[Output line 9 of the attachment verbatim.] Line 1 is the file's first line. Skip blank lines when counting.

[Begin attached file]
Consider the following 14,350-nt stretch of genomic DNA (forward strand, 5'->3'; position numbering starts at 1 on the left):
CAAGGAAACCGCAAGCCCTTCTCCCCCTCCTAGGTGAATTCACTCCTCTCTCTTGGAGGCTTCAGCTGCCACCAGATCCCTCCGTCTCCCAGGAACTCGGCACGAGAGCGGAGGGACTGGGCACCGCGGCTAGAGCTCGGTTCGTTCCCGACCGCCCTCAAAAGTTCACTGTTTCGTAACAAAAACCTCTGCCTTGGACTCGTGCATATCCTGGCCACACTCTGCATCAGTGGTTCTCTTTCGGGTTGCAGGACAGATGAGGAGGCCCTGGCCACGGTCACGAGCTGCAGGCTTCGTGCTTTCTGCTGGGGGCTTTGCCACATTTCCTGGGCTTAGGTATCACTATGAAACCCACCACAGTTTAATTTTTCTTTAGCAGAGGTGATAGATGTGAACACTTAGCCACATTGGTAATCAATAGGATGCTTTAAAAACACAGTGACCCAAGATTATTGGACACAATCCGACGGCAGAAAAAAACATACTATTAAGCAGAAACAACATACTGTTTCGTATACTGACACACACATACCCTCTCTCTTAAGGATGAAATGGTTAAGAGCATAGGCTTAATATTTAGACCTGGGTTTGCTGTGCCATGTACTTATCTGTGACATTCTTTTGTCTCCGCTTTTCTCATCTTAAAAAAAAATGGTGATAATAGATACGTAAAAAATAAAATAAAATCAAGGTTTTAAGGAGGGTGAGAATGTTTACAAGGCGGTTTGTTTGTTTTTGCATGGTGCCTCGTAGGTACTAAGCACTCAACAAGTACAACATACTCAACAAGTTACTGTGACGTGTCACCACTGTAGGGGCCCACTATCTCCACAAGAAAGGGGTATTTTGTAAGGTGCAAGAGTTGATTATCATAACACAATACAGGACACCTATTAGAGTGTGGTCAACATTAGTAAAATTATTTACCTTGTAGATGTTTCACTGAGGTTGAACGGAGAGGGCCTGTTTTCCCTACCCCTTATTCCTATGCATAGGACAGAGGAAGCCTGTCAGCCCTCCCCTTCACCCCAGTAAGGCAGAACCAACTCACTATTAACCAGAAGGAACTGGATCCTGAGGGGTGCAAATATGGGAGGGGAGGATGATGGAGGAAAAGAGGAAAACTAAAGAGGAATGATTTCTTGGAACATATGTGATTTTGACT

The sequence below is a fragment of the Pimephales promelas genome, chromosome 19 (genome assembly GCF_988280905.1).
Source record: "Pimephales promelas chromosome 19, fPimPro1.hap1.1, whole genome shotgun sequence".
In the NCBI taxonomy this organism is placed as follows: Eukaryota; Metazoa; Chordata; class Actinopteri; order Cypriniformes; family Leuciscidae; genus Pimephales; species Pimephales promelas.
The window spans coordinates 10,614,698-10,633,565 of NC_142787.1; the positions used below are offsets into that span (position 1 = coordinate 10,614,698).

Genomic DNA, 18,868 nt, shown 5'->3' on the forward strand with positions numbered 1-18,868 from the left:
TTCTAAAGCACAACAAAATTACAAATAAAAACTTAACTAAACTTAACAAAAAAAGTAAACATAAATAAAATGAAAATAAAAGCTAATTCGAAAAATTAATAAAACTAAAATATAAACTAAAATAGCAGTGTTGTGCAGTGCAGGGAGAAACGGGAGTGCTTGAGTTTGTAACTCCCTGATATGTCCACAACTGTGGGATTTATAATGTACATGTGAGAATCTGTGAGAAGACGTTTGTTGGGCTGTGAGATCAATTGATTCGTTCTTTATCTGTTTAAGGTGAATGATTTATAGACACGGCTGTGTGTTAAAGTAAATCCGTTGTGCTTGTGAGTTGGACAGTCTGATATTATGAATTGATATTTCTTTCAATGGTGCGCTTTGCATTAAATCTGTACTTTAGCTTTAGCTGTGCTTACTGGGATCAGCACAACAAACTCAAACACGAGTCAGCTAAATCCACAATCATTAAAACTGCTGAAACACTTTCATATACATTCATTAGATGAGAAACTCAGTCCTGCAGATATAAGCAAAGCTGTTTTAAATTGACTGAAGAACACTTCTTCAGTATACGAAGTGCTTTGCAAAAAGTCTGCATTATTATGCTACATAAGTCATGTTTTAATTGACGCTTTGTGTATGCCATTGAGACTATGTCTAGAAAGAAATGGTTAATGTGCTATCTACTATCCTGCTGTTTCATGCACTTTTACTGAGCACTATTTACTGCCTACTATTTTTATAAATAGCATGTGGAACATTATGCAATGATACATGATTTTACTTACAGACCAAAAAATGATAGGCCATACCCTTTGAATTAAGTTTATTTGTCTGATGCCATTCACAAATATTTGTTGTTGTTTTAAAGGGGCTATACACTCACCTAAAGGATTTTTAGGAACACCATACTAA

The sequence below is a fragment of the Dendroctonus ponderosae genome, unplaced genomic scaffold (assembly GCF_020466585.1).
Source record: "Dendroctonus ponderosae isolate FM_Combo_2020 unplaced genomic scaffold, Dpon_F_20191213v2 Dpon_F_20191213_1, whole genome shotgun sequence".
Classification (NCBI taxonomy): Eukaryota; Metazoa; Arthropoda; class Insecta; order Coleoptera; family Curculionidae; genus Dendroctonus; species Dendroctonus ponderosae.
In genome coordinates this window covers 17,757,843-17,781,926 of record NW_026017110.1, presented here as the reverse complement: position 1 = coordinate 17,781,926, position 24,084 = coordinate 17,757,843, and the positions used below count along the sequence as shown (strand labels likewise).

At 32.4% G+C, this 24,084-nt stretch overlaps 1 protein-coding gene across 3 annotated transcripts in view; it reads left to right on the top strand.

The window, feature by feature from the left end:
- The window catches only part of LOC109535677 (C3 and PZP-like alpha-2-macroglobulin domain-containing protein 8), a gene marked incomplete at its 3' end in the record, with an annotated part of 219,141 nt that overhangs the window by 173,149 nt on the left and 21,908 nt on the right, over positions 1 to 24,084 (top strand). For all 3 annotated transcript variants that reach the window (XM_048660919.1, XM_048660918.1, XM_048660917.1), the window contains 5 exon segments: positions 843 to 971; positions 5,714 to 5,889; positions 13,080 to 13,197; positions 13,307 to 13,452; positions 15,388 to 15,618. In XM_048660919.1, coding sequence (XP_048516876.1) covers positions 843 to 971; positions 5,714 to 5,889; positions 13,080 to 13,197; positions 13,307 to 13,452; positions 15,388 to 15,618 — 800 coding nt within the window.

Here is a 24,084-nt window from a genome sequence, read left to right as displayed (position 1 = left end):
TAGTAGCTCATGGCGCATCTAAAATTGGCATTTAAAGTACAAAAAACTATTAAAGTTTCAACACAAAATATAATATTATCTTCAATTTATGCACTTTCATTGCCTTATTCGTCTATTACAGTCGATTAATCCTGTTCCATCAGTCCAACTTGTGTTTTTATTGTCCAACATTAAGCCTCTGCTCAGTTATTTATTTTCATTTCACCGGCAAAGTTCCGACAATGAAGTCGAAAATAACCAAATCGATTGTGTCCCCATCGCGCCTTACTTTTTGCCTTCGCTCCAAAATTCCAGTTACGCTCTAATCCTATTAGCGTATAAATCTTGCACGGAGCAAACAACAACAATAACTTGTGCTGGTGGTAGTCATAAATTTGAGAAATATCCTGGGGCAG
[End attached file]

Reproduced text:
The sequence below is a fragment of the Dendroctonus ponderosae genome, unplaced genomic scaffold (assembly GCF_020466585.1).